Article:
“Bart, how many hours a day do you watch teevee?” – Marge Simpson
“Six. Seven if there’s something good on.” – Bart Simpson
The broad outlines of the history of The Simpsons are probably already familiar to anyone reading this. But just in case, the basic story is that James L. Brooks heard about Matt Groening’s “Life in Hell” comic strip and wanted to use it as crudely drawn filler material on The Tracey Ullman Show. Groening didn’t want to give up ownership of his rabbit characters, so he whipped up a generic family based on his own. The shorts were funny enough that the three-year-old FOX Network took a chance and ordered thirteen half-hour episodes. Brooks hired veteran television writer Sam Simon to flesh out the characters and create a writing staff for what would become the first successful animated network show in primetime since The Flintstones went off the air in 1966.4 The full-length episodes premiered with a Christmas special on 19 December 1989 and have been airing ever since.
Some version of that very basic historical outline has become boilerplate for pretty much anything written about The Simpsons. While it’s true as far as broad outlines go, that stuff about FOX and The Flintstones is often the only piece of context given, and that leaves out a huge part of the story. Yes, FOX was the first new network in forever, and yes, The Simpsons was the first evening cartoon in decades, but beyond those tidbits the late 1980s was a very peculiar moment in the evolution of television.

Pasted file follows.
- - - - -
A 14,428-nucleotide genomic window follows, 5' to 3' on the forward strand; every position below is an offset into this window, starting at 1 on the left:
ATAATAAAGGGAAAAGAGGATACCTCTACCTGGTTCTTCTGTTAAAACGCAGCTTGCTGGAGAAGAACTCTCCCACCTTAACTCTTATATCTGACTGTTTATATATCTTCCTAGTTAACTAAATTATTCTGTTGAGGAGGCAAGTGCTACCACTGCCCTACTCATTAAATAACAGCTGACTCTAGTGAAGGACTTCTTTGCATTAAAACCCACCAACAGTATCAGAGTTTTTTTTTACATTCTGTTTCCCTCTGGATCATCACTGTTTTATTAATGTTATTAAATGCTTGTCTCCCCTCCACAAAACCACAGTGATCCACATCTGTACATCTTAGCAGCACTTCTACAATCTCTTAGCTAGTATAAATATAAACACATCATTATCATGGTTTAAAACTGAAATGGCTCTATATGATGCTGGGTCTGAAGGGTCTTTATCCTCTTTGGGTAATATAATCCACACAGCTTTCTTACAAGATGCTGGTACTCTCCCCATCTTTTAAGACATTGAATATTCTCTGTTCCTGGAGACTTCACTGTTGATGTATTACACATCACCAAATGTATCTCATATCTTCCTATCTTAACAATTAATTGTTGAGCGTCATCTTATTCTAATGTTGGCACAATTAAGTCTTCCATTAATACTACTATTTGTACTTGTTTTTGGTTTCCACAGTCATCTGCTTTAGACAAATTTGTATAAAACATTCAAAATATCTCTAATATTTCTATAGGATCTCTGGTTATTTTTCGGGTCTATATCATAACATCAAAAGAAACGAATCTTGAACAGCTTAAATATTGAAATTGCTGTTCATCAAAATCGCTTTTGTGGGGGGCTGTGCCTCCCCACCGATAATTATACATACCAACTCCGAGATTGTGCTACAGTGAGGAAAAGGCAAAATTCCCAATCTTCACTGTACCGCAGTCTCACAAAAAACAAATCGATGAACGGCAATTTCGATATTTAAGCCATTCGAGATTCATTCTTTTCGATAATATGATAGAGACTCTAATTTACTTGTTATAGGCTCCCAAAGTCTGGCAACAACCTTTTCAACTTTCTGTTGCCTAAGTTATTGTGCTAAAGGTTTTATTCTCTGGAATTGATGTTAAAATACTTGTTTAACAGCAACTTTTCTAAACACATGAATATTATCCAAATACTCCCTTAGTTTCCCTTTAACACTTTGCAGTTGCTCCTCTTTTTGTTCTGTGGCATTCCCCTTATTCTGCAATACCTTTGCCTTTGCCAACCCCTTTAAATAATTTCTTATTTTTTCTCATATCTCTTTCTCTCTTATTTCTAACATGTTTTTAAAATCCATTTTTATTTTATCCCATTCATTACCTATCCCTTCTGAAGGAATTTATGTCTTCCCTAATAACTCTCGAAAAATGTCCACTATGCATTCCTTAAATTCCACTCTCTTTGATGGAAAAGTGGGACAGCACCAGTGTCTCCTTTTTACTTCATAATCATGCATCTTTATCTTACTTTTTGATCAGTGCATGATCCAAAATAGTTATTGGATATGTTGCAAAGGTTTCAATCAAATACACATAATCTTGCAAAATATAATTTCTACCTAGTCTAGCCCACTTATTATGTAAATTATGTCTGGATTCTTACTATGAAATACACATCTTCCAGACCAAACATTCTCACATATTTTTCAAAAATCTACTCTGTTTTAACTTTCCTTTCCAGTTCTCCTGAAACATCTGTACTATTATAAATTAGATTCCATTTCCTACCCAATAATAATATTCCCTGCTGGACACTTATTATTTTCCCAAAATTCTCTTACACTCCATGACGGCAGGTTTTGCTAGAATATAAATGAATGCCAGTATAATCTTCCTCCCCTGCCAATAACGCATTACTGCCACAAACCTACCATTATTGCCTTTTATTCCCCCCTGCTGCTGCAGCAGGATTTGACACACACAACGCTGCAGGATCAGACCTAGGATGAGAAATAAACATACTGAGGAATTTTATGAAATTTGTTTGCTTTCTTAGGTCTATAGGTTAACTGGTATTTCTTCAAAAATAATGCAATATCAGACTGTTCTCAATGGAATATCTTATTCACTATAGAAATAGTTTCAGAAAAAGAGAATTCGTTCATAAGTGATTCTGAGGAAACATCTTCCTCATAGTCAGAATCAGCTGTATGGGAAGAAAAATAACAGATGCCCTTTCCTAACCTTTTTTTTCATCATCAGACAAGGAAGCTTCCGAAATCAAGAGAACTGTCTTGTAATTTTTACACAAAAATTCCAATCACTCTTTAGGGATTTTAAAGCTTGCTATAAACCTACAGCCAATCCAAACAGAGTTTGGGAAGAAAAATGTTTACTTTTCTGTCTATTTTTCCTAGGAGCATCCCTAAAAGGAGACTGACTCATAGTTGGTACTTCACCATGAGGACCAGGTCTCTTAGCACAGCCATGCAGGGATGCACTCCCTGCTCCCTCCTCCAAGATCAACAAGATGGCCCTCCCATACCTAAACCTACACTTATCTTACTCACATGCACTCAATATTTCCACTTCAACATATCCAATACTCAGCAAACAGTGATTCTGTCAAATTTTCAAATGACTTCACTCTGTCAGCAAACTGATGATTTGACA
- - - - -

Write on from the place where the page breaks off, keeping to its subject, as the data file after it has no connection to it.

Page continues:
Most American industries, everything from oil and airplanes to cars and computers, began with a vast collection of wildcat operators, a few of whom eventually became big, established companies. Movies and radio started much the same way. In their early years, anyone could get into the business and the hand of censorship was light to nonexistent.
Television never had that freewheeling infancy. From the time it became widely available in the 1950s and right up to today, television has always been the product of established companies with existing rules and regulations. The radio networks, decades old and amply stocked with coiffed men in tailored suits, simply took their buttoned down broadcasting philosophy and applied it to the new medium. For its first three decades, the culture of television was staid and unchanging.
Through thirty years of social changes and technical improvements, the three networks pumped out fare that was mostly remarkable for its consistency. Certain types of shows would become trendy or fall out of favor, hemlines went up and down, and new stars would emerge and fade, but the airwaves were always dominated by action, mystery and detective shows, soap operas, variety hours, and the ubiquitous family comedies. By the mid-1980s, American television was beginning to transition from the stuffy, centralized and highly censored world of three networks to the hundreds of channels that exist today, but it hadn’t happened yet. A person from 1955 could switch on a television in 1985 and be instantly at home. Even some of the same players were still around. Andy Griffith, star of Simpsons punching bag Matlock, had debuted on television during the Eisenhower Administration and was still one of its biggest stars under Reagan.5